Friday, July 05, 2013
Book Review: "A Catalog Of The Ways People Grow" by Severin Peterson
Peterson, Severin. A Catalog Of The Ways People Grow. New York: Ballentine, 1971.
(I read old books because there are there)
The most likeable feature of this 367 page encyclopedia is the rare and painfully honest assessment Peterson gives to the reader of his own collection. He suggests, “that you regard this book as being a manure spreader, that all the words in this book are, at best, manure, and that this book is a vehicle for spreading manure . . . . As you read this book, you can, if you like, be spreading manure. If you leave it on the ground, it will smell a little and then dry up.” So how can one be not just a little curious?
Peterson goes on to describe the benefits of manure to a garden, but this is truly less a catalog of the fruits of a productive garden so the title does not fit the analogy. The book is an alphabetical arrangement of worldview; that is, ways man tries to understand the self and the world in which he lives. Certainly one would expect to find growth as man comes to a level of understanding but if there is any growth (continuing with the failed analogy) it is wild and unchecked, un-pruned and without cultivation.
One is tempted to reprint the table of contents (from Aikido to Zen), but Peterson’s Directory may be most helpful for our purposes. Here we find the content arranged topically, indexed and supplemented with resources for additional study. The general topics are: Physical Functioning and Sensing; Feeling and Relationship to Others; Action and Behavior; Motivation and Willing; Suggestion and Altered States; Imagination and Symbols; Spiritual Concerns; and Environment (as a way of developing the whole person).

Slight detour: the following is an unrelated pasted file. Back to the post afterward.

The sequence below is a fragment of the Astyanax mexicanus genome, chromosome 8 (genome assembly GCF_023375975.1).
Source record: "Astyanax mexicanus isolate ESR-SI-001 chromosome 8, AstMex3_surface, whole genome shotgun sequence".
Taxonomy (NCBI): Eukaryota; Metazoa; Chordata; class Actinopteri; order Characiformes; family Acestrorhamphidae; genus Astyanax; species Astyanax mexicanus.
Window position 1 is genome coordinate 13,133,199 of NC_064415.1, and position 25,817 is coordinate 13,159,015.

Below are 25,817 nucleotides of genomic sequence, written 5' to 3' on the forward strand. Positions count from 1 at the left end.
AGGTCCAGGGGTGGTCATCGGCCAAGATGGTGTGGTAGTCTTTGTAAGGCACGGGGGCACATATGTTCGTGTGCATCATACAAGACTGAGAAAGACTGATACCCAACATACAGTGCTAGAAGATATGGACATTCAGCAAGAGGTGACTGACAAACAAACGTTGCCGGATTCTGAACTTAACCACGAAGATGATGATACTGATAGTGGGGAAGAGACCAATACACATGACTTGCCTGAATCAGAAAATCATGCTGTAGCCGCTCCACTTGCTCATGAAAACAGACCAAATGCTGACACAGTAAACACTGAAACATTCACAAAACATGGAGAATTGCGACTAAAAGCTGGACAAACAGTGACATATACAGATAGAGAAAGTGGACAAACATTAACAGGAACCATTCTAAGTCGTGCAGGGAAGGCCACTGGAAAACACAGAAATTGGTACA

Reinhold Niebuhr wrote in his book, “The Nature and Destiny of Man” that man is his own problem because he does not know how to think of himself. Peterson’s approach attempts to show ways mankind assumes that mankind must be an expert at being mankind (hence “growth”) but clearly this is not the case. The encyclopedia makes no judgment concerning the ideas expressed; however, weaknesses in various positions make themselves evident.
This book is good for a survey of worldview in short articles. Perhaps not intended for cover-to-cover reading, but one will find it to be informative for those more (how shall we say), private moments behind the closed door.
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